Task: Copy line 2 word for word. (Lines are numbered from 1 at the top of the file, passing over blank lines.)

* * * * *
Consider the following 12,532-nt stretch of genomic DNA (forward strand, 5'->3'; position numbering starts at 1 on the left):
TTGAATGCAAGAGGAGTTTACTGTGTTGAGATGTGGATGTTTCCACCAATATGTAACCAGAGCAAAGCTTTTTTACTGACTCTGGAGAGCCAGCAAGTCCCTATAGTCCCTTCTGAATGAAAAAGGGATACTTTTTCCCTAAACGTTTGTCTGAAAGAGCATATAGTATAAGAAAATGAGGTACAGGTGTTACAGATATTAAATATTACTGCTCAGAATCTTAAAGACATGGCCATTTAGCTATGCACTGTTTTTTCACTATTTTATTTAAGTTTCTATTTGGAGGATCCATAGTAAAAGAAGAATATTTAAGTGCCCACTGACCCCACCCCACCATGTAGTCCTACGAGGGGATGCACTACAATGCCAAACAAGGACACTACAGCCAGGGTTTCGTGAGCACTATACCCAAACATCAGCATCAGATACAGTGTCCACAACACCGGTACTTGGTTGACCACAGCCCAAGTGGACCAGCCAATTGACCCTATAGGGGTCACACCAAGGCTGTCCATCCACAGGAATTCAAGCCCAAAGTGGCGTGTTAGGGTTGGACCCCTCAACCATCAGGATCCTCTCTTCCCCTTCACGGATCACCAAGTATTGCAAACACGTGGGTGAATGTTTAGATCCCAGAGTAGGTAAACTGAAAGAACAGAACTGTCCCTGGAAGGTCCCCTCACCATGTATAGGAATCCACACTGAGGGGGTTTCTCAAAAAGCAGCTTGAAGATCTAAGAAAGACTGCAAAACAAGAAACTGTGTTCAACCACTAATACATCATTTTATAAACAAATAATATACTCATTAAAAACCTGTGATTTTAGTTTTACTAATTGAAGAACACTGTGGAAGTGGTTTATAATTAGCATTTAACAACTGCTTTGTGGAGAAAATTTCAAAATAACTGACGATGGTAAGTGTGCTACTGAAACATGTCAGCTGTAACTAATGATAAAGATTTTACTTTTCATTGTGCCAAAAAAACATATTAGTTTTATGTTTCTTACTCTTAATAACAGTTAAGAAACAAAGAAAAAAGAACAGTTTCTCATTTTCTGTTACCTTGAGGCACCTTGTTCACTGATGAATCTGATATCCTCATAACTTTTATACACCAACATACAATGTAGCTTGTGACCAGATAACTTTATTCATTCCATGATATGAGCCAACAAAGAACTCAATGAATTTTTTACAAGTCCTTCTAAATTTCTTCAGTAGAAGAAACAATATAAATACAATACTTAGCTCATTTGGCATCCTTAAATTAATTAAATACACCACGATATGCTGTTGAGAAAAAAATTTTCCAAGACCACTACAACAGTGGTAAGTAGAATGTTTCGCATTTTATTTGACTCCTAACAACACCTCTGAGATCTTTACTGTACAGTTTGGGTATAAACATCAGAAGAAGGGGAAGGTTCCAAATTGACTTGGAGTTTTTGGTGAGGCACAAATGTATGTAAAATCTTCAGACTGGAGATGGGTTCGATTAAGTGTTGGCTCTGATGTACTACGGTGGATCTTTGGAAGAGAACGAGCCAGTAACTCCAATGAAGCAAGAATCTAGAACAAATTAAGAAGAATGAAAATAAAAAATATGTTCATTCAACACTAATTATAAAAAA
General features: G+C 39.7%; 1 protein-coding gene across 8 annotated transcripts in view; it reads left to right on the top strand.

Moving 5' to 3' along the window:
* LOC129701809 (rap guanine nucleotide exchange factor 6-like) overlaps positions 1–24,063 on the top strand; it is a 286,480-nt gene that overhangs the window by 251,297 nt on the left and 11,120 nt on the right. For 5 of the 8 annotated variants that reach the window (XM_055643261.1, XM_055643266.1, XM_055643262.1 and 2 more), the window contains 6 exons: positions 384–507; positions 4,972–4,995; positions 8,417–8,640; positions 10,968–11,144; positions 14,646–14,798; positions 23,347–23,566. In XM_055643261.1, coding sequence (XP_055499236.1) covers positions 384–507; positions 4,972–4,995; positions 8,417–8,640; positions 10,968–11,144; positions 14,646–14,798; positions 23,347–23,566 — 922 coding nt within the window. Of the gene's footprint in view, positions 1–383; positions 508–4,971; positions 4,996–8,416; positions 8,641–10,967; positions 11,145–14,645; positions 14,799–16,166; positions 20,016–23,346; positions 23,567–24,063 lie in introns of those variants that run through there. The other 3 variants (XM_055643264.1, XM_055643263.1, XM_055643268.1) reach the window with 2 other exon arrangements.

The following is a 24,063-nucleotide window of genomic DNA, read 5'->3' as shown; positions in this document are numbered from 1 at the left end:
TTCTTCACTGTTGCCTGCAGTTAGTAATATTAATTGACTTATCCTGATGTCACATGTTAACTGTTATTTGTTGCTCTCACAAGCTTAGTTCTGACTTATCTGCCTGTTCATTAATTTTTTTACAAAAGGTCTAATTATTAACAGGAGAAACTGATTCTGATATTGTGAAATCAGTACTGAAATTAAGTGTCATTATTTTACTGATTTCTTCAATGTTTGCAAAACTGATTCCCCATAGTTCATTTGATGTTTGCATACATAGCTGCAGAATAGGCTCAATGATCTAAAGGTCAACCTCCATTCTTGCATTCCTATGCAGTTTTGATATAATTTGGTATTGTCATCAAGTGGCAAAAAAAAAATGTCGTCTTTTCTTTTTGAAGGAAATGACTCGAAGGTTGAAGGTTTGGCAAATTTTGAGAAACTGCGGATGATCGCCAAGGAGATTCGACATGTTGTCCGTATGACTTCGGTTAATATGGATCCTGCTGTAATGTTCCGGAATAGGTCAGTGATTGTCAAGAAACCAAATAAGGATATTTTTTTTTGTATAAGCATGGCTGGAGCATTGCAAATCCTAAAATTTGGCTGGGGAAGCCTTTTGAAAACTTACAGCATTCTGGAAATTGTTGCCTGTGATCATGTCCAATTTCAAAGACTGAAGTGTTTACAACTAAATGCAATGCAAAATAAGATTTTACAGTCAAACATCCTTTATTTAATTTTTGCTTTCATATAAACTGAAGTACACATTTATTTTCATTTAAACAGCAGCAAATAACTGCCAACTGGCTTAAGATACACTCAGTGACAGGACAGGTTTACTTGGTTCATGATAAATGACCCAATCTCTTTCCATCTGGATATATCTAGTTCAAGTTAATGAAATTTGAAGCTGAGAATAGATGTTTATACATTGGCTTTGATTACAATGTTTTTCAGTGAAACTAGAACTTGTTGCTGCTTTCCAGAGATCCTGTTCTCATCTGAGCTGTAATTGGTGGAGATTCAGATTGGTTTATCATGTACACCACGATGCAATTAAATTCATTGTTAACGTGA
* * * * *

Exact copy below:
TTGAATGCAAGAGGAGTTTACTGTGTTGAGATGTGGATGTTTCCACCAATATGTAACCAGAGCAAAGCTTTTTTACTGACTCTGGAGAGCCAGCAAGTCCCTATAGTCCCTTCTGAATGAAAAAGGGATACTTTTTCCCTAAACGTTTGTCTGAAAGAGCATATAGTATAAGAAAATGAGGTACAGGTGTTACAGATATTAAATATTACTGCTCAGAATCTTAAAGACATGGCCATTTAGCTATGCACTGTTTTTTCACTATTTTATTTAAGTTTCTATTTGGAGGATCCATAGTAAAAGAAGAATATTTAAGTGCCCACTGACCCCACCCCACCATGTAGTCCTACGAGGGGATGCACTACAATGCCAAACAAGGACACTACAGCCAGGGTTTCGTGAGCACTATACCCAAACATCAGCATCAGATACAGTGTCCACAACACCGGTACTTGGTTGACCACAGCCCAAGTGGACCAGCCAATTGACCCTATAGGGGTCACACCAAGGCTGTCCATCCACAGGAATTCAAGCCCAAAGTGGCGTGTTAGGGTTGGACCCCTCAACCATCAGGATCCTCTCTTCCCCTTCACGGATCACCAAGTATTGCAAACACGTGGGTGAATGTTTAGATCCCAGAGTAGGTAAACTGAAAGAACAGAACTGTCCCTGGAAGGTCCCCTCACCATGTATAGGAATCCACACTGAGGGGGTTTCTCAAAAAGCAGCTTGAAGATCTAAGAAAGACTGCAAAACAAGAAACTGTGTTCAACCACTAATACATCATTTTATAAACAAATAATATACTCATTAAAAACCTGTGATTTTAGTTTTACTAATTGAAGAACACTGTGGAAGTGGTTTATAATTAGCATTTAACAACTGCTTTGTGGAGAAAATTTCAAAATAACTGACGATGGTAAGTGTGCTACTGAAACATGTCAGCTGTAACTAATGATAAAGATTTTACTTTTCATTGTGCCAAAAAAACATATTAGTTTTATGTTTCTTACTCTTAATAACAGTTAAGAAACAAAGAAAAAAGAACAGTTTCTCATTTTCTGTTACCTTGAGGCACCTTGTTCACTGATGAATCTGATATCCTCATAACTTTTATACACCAACATACAATGTAGCTTGTGACCAGATAACTTTATTCATTCCATGATATGAGCCAACAAAGAACTCAATGAATTTTTTACAAGTCCTTCTAAATTTCTTCAGTAGAAGAAACAATATAAATACAATACTTAGCTCATTTGGCATCCTTAAATTAATTAAATACACCACGATATGCTGTTGAGAAAAAAATTTTCCAAGACCACTACAACAGTGGTAAGTAGAATGTTTCGCATTTTATTTGACTCCTAACAACACCTCTGAGATCTTTACTGTACAGTTTGGGTATAAACATCAGAAGAAGGGGAAGGTTCCAAATTGACTTGGAGTTTTTGGTGAGGCACAAATGTATGTAAAATCTTCAGACTGGAGATGGGTTCGATTAAGTGTTGGCTCTGATGTACTACGGTGGATCTTTGGAAGAGAACGAGCCAGTAACTCCAATGAAGCAAGAATCTAGAACAAATTAAGAAGAATGAAAATAAAAAATATGTTCATTCAACACTAATTATAAAAAA